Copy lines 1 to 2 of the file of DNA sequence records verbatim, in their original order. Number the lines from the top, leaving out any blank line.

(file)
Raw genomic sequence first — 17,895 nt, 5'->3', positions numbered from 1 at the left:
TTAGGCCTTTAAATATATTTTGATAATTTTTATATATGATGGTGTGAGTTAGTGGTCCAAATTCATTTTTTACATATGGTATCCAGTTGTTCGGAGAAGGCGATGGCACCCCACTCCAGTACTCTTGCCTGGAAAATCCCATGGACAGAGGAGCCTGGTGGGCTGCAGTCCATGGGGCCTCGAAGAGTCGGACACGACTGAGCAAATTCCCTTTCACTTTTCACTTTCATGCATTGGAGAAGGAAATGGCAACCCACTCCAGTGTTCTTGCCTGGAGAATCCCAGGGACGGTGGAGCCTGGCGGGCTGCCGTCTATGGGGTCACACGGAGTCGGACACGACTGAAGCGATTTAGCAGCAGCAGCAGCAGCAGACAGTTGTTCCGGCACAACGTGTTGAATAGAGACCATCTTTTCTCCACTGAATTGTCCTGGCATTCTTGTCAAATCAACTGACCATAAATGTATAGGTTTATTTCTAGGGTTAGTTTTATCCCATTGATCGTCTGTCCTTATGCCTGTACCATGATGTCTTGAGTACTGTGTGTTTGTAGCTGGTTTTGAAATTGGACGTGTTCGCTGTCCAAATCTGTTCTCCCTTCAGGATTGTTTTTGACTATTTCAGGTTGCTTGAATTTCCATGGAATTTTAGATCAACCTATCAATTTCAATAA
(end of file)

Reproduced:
Raw genomic sequence first — 17,895 nt, 5'->3', positions numbered from 1 at the left:
TTAGGCCTTTAAATATATTTTGATAATTTTTATATATGATGGTGTGAGTTAGTGGTCCAAATTCATTTTTTACATATGGTATCCAGTTGTTCGGAGAAGGCGATGGCACCCCACTCCAGTACTCTTGCCTGGAAAATCCCATGGACAGAGGAGCCTGGTGGGCTGCAGTCCATGGGGCCTCGAAGAGTCGGACACGACTGAGCAAATTCCCTTTCACTTTTCACTTTCATGCATTGGAGAAGGAAATGGCAACCCACTCCAGTGTTCTTGCCTGGAGAATCCCAGGGACGGTGGAGCCTGGCGGGCTGCCGTCTATGGGGTCACACGGAGTCGGACACGACTGAAGCGATTTAGCAGCAGCAGCAGCAGCAGACAGTTGTTCCGGCACAACGTGTTGAATAGAGACCATCTTTTCTCCACTGAATTGTCCTGGCATTCTTGTCAAATCAACTGACCATAAATGTATAGGTTTATTTCTAGGGTTAGTTTTATCCCATTGATCGTCTGTCCTTATGCCTGTACCATGATGTCTTGAGTACTGTGTGTTTGTAGCTGGTTTTGAAATTGGACGTGTTCGCTGTCCAAATCTGTTCTCCCTTCAGGATTGTTTTTGACTATTTCAGGTTGCTTGAATTTCCATGGAATTTTAGATCAACCTATCAATTTCAATAA